This post is from the Destination Stewardship Report (Winter 2022, Volume 2, Issue 3), an e-quarterly publication that provides practical information and insights useful to anyone whose work or interests involve improving destination stewardship in a post-pandemic world.
Battle Over a Dam Spawns a New Green Destination in Bosnia
Every year, Green Destinations organizes the Top 100 Destination Sustainability Stories competition, which invites submissions from around the world – a vetted collection of stories spotlighting local and regional destinations that are making progress toward sustainable management of tourism and its impacts. This Top 100 entry, submitted in 2021 from Bosnia, shows how a catalytic citizen battle to save a river – even if only partially successful – can knit together a new, community-based sustainable destination: Dinardica.
Submitted by Emir Dervisevic, Sustainability Coordinator
Dinardica Creates Itself by Fighting for its River
The conservation of healthy ecosystems was a top priority for the region of Dinardica.
Located in western Bosnia and Herzegovina, the rural Dinardica region faced off in 2009 against a proposal for an externally funded hydropower plant to be built on its signature Sana River, which is extremely important for the biodiversity of a wide area of western Bosnia. A coalition of 20 citizens associations and hundreds of individuals actively opposed the construction of the dam. Dinardicans placed 230 hectares of land under official protection, including sources of the Sana River threatened by the dam – all during their first year at work. While assorted legal battles, campaigns, and protests failed to stop construction, they did succeed in moving the dam to a less harmful location.
The hydro campaign also succeeded in giving birth to a multi-stakeholder collaboration and a shared vision allied against domestic and international investors who sought to tear up local landscapes and ecosystems. In Dinardican eyes, preserving nature for the public and future generations was deemed far more important than exploiting natural resources for the short-term benefits of individuals.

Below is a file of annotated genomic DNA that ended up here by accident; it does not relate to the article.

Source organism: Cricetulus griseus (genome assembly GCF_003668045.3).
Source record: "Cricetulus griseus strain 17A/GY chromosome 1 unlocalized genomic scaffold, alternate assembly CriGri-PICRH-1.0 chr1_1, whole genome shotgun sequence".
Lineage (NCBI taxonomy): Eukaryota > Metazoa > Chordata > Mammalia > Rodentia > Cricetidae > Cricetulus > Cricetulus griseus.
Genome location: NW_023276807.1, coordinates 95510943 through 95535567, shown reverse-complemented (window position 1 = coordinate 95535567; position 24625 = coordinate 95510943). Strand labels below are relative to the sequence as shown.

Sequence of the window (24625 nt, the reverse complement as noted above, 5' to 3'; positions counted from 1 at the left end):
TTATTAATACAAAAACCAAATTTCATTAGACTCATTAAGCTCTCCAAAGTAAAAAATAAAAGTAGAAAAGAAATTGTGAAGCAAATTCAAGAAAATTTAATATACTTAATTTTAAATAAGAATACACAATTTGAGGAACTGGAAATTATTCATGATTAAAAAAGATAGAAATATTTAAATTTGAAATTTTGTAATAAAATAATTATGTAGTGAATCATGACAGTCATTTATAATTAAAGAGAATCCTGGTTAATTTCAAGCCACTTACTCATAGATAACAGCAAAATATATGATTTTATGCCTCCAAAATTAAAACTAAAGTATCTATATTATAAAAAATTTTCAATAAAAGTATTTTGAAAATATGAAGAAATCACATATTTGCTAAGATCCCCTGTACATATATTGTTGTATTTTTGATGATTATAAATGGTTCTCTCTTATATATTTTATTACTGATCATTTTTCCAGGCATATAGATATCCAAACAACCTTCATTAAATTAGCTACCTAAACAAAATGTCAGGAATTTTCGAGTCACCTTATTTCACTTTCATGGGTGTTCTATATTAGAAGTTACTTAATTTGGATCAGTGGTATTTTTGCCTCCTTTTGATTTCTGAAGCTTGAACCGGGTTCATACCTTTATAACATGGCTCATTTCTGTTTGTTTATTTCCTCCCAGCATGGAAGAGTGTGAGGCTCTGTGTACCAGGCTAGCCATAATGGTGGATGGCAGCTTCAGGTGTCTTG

A local farmer leads his cattle across a field.
Dinardica’s story shows that it is possible to form a destination’s identity around protecting natural resources and transform itself into a green tourism destination. This success came as a result of establishing a formal organizational structure for destination management and development, which included government institutions, NGOs, and private companies as stakeholders. From there, the partners designed and launched a series of concrete actions to strengthen the brand of the local destination and transform Dinardica into a green tourist destination. A plan was initiated to protect the most valuable natural habitats. They renovated an old, abandoned school building and transformed it into a Visitor Center. Currently in the works, the Visitor Center is working to support solar panels with the intention of demonstrating the renewable energy potential for private households and tourist facilities to adopt.
Driving these environmental actions is the destination’s ambition to have a good future for their community, while using renewable energy and providing younger generations the opportunity to live decent lives.
The story of Dinardica is an inspiring example for other rural destinations who might be fighting against forest exploitation, coal mines, power generation stations on rivers, or mass tourism. Although Dinardica is still in the early stages of tourism, they have achieved significant results of environmental conservation. To read more from this Green Destinations’ Top 100 story, click here.
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